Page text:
If you’ve seen babies or young children with a curious split or gap in their lips, or if your own child has this gap on either his lips or palate, then you’re familiar with the condition known as cleft lip or palate. Occurring in one in every 1,000 births, clefts are malformations in the face and the mouth which not only increases the baby’s risks of dental and oral problems, but can also affect their speech and their self-esteem if not fixed by a Philadelphia oral surgeon.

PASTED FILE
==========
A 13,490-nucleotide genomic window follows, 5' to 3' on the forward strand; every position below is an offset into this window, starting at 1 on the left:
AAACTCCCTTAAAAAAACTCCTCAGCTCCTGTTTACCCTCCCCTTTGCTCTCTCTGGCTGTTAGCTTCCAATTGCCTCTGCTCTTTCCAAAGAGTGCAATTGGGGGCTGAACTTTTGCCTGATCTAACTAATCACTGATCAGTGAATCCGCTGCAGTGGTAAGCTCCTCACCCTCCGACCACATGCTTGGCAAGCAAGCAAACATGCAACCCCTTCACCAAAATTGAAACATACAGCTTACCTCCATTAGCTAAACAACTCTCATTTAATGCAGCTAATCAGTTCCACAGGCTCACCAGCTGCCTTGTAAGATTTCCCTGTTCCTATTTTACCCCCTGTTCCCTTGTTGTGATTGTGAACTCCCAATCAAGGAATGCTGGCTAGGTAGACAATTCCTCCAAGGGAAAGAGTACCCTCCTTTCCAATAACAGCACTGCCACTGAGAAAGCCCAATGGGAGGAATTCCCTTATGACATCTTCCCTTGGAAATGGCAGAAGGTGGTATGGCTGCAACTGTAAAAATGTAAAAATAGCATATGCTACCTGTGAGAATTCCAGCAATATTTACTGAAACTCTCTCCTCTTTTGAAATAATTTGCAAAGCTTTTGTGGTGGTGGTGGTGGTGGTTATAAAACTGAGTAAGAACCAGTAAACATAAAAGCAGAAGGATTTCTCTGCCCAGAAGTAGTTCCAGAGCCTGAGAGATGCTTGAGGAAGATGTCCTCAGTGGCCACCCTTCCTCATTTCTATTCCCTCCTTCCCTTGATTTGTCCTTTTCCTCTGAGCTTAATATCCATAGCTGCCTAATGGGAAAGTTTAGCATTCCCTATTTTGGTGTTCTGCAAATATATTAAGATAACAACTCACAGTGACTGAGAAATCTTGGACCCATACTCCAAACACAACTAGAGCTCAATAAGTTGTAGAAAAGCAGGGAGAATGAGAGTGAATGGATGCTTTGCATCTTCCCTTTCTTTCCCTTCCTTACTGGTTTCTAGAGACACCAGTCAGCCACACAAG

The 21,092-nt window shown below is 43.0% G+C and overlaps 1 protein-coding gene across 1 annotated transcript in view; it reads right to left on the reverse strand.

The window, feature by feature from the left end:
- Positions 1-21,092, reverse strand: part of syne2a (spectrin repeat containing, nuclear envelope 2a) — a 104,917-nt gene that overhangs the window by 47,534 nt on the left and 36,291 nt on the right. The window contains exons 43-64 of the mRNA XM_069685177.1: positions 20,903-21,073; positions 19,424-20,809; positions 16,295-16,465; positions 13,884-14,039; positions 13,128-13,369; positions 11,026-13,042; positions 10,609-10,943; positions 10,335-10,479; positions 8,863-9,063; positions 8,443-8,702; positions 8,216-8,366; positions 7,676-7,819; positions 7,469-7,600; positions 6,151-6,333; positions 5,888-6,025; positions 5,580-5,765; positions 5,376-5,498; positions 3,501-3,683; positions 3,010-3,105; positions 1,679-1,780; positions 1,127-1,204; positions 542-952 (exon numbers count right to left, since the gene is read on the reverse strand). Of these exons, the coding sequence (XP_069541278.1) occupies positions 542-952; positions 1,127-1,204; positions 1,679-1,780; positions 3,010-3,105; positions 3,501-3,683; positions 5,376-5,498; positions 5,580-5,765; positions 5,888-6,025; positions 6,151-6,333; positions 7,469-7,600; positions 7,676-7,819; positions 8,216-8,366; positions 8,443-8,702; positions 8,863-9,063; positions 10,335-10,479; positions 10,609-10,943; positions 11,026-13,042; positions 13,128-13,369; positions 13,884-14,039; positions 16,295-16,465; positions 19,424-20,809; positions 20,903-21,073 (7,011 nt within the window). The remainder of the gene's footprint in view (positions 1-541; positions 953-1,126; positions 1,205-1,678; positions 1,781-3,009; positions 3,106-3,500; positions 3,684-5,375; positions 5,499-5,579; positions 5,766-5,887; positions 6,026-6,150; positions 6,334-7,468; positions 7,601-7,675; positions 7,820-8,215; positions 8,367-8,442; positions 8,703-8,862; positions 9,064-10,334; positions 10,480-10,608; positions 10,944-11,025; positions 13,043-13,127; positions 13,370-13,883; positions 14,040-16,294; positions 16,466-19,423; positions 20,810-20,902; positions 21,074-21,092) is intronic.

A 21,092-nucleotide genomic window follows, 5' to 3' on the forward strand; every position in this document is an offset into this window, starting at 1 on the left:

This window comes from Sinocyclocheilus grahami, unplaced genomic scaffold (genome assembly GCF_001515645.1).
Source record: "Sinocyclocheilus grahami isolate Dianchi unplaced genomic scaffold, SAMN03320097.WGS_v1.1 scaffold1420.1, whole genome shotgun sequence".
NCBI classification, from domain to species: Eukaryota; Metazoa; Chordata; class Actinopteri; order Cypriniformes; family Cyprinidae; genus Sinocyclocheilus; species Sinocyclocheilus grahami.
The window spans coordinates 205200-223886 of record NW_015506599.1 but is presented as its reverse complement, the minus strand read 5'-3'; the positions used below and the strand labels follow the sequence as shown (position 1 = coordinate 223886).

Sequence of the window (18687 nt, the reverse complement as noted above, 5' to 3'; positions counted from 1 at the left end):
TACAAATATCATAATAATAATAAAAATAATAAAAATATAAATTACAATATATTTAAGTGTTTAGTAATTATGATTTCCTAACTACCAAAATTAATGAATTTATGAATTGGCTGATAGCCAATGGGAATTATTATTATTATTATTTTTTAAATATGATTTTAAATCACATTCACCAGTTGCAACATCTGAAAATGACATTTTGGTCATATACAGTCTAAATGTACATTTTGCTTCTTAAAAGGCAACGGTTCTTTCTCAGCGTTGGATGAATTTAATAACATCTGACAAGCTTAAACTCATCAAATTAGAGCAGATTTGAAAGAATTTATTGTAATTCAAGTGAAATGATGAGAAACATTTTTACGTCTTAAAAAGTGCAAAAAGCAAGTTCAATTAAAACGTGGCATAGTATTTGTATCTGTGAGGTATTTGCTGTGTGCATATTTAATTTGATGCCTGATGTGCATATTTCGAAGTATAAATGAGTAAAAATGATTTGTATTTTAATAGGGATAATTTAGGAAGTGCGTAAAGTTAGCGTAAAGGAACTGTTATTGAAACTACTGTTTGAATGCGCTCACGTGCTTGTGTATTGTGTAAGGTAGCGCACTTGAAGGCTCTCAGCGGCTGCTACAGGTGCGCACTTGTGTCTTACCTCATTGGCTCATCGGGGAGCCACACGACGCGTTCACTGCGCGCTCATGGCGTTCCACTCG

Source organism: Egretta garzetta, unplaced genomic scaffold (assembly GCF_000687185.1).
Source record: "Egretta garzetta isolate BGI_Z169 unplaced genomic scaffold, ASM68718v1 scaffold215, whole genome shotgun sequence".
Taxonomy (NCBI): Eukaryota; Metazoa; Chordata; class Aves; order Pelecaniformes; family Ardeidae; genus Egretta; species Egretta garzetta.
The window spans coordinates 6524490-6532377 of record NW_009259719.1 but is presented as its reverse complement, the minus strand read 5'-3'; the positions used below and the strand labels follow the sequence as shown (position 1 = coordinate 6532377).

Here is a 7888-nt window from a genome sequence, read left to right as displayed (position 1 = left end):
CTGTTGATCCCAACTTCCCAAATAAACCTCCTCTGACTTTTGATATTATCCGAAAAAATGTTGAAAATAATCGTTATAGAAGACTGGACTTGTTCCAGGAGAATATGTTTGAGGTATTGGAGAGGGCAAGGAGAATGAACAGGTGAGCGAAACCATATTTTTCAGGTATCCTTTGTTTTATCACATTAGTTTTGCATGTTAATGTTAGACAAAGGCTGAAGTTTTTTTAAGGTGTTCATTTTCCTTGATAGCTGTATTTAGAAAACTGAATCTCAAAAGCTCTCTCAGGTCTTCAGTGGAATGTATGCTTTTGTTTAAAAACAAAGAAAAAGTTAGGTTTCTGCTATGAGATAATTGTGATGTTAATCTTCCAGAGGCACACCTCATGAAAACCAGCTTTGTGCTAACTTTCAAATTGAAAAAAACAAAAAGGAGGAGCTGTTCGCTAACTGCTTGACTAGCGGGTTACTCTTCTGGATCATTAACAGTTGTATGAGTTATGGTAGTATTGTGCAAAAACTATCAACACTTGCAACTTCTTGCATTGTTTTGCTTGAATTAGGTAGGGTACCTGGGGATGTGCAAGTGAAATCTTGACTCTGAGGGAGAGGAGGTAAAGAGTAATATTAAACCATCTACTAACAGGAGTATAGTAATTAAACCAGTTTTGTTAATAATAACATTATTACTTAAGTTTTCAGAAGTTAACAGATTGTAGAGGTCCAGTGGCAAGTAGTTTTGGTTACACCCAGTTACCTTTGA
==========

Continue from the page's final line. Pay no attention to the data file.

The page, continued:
How Cleft Lip and Palate Happens
Cleft lip or palate is named the fourth most common birth defect among babies in the U.S., and is often seen on children of Asian, Latino or Native American descent. Often, a child can have a cleft lip without a cleft palate or vice versa (or both). Cleft lips are often seen among boys, with or without a cleft palate, but twice as many girls can have a cleft palate without a cleft lip.